Past-due methane rule moving forward to public comment - Clarksburg, Morgantown: News, Sports, Weather

Past-due methane rule moving forward to public comment

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A methane rule that was a part of a coal mine safety bill to protect state coal miners from  explosions is moving forward after a state board deliberated months past its legislative deadline.

The Board of Coal Mine Health and Safety, charged with developing the rule, is split between union and industry representatives. The two sides have debated on several points of the rule long past their October deadline.

In a meeting March 26, the board finally agreed to move the rule into a public comment stage, without the final contentious point. The law requires that mine equipment be shut down at 1.25 percent concentration of methane in the atmosphere for a "sustained period."

Methane occurs naturally in coal mines, and the idea is to shut down elements of the mine equipment that could ignite the methane. Industry's side argued that too short of a time could cause "nuisance" shut-downs should the concentration only momentarily hit 1.25 percent.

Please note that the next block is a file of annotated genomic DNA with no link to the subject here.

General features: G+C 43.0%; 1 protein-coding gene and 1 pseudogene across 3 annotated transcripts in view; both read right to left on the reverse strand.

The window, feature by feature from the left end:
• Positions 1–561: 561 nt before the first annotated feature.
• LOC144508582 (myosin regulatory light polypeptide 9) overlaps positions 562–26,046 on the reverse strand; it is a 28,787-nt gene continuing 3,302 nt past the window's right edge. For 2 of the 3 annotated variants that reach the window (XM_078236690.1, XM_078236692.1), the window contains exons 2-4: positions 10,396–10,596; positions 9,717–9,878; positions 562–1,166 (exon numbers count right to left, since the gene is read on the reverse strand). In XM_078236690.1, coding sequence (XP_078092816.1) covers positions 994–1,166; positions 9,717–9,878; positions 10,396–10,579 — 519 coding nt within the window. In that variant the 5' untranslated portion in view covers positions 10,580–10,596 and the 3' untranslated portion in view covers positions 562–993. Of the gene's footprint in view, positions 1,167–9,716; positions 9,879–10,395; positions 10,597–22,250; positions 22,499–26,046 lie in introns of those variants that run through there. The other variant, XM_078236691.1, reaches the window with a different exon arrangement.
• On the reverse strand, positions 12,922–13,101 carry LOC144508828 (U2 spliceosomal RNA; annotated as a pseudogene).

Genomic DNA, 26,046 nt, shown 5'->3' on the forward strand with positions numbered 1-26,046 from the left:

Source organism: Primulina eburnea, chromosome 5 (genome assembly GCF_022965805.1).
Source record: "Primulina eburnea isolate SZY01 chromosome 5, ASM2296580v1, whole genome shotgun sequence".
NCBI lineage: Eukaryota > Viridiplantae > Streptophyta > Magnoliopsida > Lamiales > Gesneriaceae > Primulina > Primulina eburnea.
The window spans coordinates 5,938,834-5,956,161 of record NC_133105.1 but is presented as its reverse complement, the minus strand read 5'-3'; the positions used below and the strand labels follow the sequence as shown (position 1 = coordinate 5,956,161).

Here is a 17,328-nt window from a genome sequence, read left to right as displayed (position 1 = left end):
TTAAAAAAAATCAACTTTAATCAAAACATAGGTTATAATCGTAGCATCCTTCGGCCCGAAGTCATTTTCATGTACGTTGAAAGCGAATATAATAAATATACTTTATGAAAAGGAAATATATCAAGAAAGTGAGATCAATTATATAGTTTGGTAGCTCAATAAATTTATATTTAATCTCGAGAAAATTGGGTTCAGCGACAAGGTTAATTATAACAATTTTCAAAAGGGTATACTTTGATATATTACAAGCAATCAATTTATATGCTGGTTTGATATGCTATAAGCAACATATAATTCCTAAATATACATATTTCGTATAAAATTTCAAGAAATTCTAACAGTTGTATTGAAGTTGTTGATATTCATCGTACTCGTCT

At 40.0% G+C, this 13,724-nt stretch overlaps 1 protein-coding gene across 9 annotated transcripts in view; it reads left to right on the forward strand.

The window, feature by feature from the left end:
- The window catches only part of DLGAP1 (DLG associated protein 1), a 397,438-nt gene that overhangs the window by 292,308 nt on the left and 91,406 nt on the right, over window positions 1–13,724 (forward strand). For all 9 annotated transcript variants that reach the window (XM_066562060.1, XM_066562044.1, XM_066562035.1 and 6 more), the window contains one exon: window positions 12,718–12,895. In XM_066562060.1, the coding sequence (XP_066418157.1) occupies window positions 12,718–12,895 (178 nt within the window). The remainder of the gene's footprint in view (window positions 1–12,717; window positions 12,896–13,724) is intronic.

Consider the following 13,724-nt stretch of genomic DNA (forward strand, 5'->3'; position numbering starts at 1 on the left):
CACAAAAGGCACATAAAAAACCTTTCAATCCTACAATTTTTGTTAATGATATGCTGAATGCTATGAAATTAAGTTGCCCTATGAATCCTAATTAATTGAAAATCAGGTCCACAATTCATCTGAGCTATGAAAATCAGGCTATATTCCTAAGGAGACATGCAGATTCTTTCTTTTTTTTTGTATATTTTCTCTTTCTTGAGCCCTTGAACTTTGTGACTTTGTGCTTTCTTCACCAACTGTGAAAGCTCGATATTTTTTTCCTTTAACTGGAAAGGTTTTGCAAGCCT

"If it's just a little poof at 1.25, the sustained period of time would anticipate that not being a shutdown the cutter head situation," said Terry Hudson, a board member representing industry. "… It's contentious and I know that."

Federal law already requires that mine equipment be automatically shut down at 2 percent concentrations of methane or greater.

Chris Hamilton, board member and vice president of the West Virginia Coal Association, urged members to pull together and begin the public process comment without specifically defining the phrase "sustained period" before any of their progress toward an agreement "unravels."

"I am very concerned over the amount of time that has expired on this issue," Hamilton said.  "If we're in agreement with 90 percent of this rule, I think we should start the rulemaking process."

Even after the board has passed a rule, it is estimated that it could take several years for manufacturers to develop new methane monitors. The new monitors would be required due to the 1.25 percent requirement – current monitors only read out to 2 digits.

One mine safety equipment manufacturer attending the meeting suggested that reading out methane to the hundredth of a percent is "unrealistic." Developing and getting approval of the new monitors, he estimated, could take up to two years "assuming everything goes well."

The group has asked a representative of the U.S. Mine Safety and Health Administration to attend next month's meeting to further advise on the rulemaking.